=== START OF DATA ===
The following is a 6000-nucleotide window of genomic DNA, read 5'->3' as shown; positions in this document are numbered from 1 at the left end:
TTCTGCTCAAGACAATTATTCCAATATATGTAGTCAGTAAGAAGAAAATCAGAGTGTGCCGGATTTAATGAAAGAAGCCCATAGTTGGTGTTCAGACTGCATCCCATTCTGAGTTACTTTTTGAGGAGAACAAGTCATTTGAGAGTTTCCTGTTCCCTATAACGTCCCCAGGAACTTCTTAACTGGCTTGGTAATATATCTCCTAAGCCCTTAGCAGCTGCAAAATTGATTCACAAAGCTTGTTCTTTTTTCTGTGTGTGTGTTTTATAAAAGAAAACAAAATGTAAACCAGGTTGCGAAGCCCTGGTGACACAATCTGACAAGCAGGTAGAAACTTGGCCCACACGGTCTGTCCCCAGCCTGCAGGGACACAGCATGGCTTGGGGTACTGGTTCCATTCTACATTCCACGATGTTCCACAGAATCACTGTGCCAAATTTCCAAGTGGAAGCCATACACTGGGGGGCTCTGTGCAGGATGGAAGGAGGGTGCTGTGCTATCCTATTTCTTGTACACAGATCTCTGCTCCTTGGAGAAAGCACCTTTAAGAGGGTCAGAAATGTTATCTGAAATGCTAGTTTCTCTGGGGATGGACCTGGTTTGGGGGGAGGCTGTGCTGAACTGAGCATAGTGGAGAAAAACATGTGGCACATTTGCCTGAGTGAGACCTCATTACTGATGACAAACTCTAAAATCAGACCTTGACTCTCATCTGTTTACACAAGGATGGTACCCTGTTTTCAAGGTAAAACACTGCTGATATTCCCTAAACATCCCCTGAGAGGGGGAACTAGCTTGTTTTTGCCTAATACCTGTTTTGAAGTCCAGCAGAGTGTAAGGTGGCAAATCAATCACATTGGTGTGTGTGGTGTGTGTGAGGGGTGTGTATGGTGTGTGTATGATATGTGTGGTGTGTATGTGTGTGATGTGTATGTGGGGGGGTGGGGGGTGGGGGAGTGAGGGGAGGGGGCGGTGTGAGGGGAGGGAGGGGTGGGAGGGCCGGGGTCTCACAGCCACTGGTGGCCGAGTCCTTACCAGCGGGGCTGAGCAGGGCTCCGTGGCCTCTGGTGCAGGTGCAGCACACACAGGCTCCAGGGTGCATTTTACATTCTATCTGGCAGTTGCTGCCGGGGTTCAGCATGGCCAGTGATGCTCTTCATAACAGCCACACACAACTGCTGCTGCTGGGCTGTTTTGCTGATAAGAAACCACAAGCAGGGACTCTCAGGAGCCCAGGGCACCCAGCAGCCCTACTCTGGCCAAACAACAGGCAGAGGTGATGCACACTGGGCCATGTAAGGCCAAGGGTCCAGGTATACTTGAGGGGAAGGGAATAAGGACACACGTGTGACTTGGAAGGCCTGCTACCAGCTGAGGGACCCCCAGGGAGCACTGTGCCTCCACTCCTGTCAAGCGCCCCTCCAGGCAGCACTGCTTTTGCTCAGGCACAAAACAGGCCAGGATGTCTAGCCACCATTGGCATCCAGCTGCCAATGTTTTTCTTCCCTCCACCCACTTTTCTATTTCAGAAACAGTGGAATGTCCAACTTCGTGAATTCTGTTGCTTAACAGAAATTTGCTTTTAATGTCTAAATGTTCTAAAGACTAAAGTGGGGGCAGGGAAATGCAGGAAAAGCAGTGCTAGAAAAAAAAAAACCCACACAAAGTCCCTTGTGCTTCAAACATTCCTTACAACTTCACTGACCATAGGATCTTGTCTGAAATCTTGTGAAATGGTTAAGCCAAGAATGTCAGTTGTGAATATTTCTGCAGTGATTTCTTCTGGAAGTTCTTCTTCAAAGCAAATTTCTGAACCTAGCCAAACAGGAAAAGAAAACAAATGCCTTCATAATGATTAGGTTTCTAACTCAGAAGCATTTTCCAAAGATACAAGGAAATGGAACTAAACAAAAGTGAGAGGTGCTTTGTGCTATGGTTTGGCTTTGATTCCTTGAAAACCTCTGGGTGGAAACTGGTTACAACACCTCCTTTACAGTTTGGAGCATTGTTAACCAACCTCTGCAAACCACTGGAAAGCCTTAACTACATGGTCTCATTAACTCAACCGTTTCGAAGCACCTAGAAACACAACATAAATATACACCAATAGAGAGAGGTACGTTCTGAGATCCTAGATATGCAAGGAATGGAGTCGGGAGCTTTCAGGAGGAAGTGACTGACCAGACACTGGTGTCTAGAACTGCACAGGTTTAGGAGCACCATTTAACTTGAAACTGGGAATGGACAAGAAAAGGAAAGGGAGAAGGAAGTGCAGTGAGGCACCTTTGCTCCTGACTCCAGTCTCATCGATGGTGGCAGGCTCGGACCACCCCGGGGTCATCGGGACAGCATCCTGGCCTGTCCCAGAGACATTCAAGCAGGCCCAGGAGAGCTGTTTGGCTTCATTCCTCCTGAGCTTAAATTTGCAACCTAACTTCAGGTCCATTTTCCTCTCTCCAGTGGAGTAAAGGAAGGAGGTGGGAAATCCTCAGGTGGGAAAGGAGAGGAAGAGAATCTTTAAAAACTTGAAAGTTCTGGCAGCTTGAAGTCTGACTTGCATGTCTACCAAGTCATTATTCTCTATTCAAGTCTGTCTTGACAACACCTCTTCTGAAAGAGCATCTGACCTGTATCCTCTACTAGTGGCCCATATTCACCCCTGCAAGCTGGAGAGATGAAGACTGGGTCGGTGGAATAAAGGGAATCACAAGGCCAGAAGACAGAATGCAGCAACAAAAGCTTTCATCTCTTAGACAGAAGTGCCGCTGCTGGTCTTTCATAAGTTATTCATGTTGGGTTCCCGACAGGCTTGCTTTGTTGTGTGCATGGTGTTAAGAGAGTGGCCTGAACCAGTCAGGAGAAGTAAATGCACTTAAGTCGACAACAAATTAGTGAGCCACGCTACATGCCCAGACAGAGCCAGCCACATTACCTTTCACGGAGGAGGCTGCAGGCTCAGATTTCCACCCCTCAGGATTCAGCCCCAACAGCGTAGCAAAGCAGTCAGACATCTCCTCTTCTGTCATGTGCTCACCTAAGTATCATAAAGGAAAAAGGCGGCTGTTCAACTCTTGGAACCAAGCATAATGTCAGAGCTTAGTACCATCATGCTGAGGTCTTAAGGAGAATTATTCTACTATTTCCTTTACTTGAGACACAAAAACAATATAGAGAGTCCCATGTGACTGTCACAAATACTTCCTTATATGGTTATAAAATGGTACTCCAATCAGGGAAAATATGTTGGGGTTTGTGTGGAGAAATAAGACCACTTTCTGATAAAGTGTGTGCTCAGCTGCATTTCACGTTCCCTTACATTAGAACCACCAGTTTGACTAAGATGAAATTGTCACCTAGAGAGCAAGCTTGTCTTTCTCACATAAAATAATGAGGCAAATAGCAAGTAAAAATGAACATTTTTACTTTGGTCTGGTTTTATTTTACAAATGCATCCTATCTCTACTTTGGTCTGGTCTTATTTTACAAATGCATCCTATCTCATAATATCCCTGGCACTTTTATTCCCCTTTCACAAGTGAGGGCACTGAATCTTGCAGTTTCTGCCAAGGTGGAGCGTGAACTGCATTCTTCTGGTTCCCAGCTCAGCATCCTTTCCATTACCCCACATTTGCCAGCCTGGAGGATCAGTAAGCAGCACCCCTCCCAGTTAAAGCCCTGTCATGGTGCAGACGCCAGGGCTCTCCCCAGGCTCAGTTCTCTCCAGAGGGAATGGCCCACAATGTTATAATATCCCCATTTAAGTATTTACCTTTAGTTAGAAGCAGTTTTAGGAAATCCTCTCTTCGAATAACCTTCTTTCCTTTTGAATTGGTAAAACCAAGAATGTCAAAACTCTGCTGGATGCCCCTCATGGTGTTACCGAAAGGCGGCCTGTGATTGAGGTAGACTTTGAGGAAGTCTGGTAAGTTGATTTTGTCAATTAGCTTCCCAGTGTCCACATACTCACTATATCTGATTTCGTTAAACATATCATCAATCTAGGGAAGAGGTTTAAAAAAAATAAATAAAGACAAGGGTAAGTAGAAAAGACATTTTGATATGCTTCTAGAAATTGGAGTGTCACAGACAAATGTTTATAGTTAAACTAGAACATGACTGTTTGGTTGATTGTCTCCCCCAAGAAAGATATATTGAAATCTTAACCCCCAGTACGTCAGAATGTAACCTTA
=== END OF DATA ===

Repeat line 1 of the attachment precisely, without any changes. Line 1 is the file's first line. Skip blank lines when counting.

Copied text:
The following is a 6000-nucleotide window of genomic DNA, read 5'->3' as shown; positions in this document are numbered from 1 at the left end: